WASHINGTON (NNS) -- Philanthropist Elizabeth Kenowsky Fisher, co-founder of the Intrepid Museum, Fisher House and Fisher Armed Services Foundations passed away Jan. 15. At 90, Elizabeth was most known for her lifetime support and commitment to improving the quality of life for the benefit of members of the armed forces, veterans and their families, in company with her late husband Zachary.
Born in Allegheny County, Pa., Elizabeth served overseas with the United Services Organization in World War II, entertaining troops, volunteering for the Veterans Bedside Network and visiting the wounded in field hospitals.
The Fishers were instrumental in transforming the historic aircraft carrier USS Intrepid (CV 11) into a floating museum, contributing millions of dollars to the campaign. Because of their tirelss efforts, the Intrepid Sea, Air & Space Museum opened in August 1982.
In 1983, Elizabeth, together with Zachary, a former, prominent New York City builder, formed the Zachary and Elizabeth M. Fisher Armed Services Foundation, through which they made significant contributions to families of military personnel lost in the line of duty, including the families of the victims of the 1983 Marine barracks bombing in Beirut. The Foundation continues to make contributions of $25,000 to numerous military families who have lost loved ones under tragic circumstances through the establishment of the Intrepid Fallen Heroes Fund.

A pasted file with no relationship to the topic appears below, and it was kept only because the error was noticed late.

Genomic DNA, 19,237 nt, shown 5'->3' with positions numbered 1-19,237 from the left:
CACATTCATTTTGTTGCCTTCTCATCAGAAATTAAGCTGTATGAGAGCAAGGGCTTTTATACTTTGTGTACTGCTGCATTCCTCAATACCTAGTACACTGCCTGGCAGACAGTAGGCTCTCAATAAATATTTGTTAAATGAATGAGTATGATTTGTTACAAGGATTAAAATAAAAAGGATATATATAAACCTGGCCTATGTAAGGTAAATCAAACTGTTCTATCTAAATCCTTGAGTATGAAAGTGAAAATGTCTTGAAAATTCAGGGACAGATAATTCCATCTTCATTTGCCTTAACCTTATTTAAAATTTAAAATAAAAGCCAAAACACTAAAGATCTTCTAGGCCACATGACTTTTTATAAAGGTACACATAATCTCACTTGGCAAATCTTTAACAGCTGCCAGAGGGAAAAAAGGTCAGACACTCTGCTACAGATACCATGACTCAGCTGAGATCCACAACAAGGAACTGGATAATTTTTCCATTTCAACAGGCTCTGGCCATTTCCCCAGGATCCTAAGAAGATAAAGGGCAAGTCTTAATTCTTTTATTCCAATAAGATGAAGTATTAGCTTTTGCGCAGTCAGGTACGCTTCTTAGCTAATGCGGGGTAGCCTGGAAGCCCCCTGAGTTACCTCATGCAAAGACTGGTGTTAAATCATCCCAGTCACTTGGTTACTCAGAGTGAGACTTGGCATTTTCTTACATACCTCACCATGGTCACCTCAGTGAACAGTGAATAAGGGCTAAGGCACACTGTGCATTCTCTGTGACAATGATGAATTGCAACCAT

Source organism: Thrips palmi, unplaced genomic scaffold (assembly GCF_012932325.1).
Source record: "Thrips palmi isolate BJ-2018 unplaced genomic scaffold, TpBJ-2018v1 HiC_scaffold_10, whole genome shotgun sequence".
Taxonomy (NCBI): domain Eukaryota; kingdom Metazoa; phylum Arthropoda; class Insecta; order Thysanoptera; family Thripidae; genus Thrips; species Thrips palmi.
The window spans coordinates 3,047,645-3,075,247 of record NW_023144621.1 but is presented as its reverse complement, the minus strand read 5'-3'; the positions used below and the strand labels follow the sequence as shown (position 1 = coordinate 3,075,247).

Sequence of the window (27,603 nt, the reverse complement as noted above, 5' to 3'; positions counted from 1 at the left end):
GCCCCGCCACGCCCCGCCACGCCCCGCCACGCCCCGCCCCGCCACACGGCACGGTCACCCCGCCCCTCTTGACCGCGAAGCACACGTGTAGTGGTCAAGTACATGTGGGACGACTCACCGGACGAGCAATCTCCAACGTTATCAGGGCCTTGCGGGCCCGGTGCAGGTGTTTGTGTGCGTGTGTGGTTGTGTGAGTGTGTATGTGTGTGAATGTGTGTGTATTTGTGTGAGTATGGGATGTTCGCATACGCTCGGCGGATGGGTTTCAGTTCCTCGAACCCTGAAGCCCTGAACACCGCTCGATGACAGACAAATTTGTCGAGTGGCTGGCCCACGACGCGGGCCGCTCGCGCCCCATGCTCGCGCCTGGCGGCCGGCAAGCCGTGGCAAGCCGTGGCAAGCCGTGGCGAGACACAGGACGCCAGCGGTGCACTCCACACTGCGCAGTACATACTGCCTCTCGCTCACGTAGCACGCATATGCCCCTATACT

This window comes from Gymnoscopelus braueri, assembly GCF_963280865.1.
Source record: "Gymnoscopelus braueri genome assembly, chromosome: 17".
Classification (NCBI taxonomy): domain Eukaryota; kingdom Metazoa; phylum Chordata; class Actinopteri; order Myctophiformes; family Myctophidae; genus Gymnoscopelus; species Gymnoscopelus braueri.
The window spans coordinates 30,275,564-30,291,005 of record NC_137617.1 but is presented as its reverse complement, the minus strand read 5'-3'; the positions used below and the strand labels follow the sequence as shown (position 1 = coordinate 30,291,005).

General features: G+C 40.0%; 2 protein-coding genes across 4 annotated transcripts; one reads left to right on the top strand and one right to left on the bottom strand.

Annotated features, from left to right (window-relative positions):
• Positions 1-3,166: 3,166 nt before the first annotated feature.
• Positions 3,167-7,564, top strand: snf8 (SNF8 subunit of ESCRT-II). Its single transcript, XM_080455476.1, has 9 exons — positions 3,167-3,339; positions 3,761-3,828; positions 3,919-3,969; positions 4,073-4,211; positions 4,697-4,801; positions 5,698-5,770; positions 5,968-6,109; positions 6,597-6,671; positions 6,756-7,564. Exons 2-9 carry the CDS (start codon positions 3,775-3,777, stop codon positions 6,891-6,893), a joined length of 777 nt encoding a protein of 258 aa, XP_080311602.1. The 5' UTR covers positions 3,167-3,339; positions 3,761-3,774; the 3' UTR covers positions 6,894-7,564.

In 1990, Mr. and Mrs. Fisher began the Fisher House program, dedicating more than $20 million to the construction of comfort homes for families of hospitalized military personnel, according to Intrepid officials. More than 30 Fisher Houses now operate at military bases and at several Department of Veterans Affairs medical centers throughout the nation, saving families millions in lodging expenses each year.
In 1995, Secretary of the Navy John Dalton made the announcement that the second ship of the Bob Hope-class of sealift ships would be named USNS Fisher (T-AKR 301) in honor of Zachary and Elizabeth Fisher, for their commitment to improving the quality of life for our nation's Sailors, Marines, Airmen and Soldiers.
Dalton said, "There is no way to repay the Fishers for their decades of support, but this gesture, naming a ship in their honor - is the Navy's way of saying thank you very much."
For more news from around the fleet, visit the Navy NewsStand at www.news.navy.mil.